Hi Stephen,

You mention you have a software background and believe their should be more computer simulations used in physics research. I work on simulations of this sort, and use them to replicate experiment that capture phenomena like basic special relativity and particle self-interference. Are you interested in having a dialog on this topic? Are you, for instance, interested in seeing an open-source framework for this kind of exploration?

Alex

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Author Stephen Lee replied on Feb. 19, 2011 @ 07:00 GMT
Hi Alex,

Yes, I'd certainly be interested. I've always envisaged the work I put on the tachyos.org site as becoming part of a more communal effort at some time.

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John Benavides wrote on Feb. 20, 2011 @ 10:16 GMT
Dear Stephen

I read with interest your essay. I agree with you in many points but I disagree with the conclusion. All the issues that you point about our actual measurement systems are right, but for example the fact that we describe real numbers as limits of sequences, is strongly linked with classical logic. Thus, what you are missing is that interpretation is the central point. Once you change the logic to describe reality your abstractions are no more valid (the continuum is no more limits of sequences). Probably within a new logic we will conceive new measurement tools more powerful. What quantum mechanics is telling us is that cannot be abstracted using classical logic and classical set theory (i.e real numbers, limits etc). I try to explain this in my essay I hope you will read it, I would like to hear your comments.

J. Benavides.

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Don Limuti (digitalwavetheory.com) wrote on Feb. 28, 2011 @ 18:47 GMT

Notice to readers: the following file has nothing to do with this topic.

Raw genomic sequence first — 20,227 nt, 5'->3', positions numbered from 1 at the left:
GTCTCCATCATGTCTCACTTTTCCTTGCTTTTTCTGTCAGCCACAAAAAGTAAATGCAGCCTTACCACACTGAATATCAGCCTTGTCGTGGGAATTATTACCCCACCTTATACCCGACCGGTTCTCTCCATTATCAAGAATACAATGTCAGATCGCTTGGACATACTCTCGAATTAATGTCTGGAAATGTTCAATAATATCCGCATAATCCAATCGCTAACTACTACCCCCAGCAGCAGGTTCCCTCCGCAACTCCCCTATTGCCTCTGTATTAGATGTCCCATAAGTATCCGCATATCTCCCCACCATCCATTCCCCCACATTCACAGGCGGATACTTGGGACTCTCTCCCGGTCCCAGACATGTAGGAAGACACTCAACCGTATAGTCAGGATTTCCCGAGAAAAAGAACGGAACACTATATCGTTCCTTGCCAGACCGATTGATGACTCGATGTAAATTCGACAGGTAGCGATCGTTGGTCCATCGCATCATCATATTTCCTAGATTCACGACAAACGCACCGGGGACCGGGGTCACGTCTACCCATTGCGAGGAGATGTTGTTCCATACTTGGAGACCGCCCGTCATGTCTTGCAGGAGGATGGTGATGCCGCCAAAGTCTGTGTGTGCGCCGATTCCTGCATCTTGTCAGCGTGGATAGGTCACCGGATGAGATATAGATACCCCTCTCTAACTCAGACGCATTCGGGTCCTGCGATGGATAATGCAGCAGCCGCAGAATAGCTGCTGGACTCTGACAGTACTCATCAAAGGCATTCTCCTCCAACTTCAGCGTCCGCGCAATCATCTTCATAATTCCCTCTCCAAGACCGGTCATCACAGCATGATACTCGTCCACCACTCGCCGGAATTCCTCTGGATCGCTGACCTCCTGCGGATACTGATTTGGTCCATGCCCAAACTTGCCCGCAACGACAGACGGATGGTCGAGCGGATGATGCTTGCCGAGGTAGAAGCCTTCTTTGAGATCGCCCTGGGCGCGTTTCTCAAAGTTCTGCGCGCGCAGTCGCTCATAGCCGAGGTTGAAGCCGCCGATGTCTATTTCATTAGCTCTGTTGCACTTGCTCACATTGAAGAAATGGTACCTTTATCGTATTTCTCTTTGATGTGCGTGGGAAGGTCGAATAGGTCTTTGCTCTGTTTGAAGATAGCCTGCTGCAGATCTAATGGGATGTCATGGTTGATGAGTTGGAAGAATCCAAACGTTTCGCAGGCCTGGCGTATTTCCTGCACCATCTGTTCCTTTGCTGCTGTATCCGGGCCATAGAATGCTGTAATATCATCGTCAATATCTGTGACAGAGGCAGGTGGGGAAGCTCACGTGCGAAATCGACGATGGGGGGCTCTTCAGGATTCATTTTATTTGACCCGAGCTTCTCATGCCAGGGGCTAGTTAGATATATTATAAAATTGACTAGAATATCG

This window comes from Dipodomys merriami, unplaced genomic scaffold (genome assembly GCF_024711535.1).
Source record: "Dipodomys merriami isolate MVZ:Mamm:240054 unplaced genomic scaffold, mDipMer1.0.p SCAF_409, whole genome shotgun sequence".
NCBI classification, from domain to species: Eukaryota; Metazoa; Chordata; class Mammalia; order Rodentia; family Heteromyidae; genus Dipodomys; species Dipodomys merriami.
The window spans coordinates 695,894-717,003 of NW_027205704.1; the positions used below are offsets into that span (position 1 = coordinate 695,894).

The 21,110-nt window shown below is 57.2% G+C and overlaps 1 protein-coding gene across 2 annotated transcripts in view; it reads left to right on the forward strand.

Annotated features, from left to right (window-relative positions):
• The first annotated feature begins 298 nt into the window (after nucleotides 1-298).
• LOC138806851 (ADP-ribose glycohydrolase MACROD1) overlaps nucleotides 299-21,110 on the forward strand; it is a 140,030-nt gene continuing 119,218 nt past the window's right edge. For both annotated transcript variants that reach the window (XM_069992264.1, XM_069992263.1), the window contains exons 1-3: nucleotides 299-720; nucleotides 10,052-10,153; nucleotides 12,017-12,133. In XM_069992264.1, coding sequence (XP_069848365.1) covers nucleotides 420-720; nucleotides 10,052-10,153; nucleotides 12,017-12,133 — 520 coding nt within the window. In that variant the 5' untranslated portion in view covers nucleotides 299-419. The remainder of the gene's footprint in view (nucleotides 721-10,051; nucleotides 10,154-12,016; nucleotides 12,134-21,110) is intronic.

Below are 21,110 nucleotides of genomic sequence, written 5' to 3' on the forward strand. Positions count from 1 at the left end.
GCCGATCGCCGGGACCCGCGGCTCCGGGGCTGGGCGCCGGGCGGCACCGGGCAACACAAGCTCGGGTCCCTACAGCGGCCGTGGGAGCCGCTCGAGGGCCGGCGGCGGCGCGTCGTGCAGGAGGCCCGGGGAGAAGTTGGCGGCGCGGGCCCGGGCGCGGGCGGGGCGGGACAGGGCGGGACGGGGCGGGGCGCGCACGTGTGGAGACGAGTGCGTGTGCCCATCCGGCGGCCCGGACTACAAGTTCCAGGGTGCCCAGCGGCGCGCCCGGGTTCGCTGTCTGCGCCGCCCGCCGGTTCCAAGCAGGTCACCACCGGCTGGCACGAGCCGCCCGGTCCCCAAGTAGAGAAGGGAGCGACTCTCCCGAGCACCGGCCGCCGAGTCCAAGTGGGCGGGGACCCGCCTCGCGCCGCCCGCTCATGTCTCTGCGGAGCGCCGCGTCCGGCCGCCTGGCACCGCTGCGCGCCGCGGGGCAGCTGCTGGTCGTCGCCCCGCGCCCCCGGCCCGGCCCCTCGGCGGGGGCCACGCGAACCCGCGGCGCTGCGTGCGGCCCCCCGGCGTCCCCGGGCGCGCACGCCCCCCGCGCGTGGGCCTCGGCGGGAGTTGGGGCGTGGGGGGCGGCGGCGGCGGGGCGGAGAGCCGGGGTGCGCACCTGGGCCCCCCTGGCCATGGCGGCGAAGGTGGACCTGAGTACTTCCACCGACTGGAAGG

Stephan,

Your essay gets my highest vote.

You do not solve the problem of analog vs. digital

but like a supernatural hunting dog point right at the beast.

If you havent, take a look at the work of Lev Goldfarb in this contest.

My intuition is that you two should collaborate.

Don L

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Peter Jackson wrote on Mar. 7, 2011 @ 17:50 GMT
Stephen

Thanks for a very insightful and readable essay. I happen to agree with what you say as well as the nice direct way you say it, and your retained link with reality. Definitely a high scorer for me.

I'd appreciate your view on whether or not the treatise in mine may be algorithmically described. I believe it describes a fundamental paradigm changing logical discovery, unfortunately, however simple it would make physics, it's a little too complex for most to grasp in terms of visualising and manipulating moving variables. Would a computer cope.

It also needs little maths beyond Doppler's but needs some to be taken seriously, but I hope you won't let that prejudice your view! Do give me your views.

Many thanks and best of luck.

Peter

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Author Yuri Danoyan+ wrote on Mar. 9, 2011 @ 19:09 GMT
Digital supporter

http://www.fqxi.org/community/forum/topic/946

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James Lee Hoover wrote on Mar. 11, 2011 @ 07:45 GMT
Stephen,

I am probably guilty of fixating on the macroworld in positing an analogue universe and I do use model concepts in supporting my view though I see models as simulating discrete points in time.

Your essay is quite impressive.

Regards,

Jim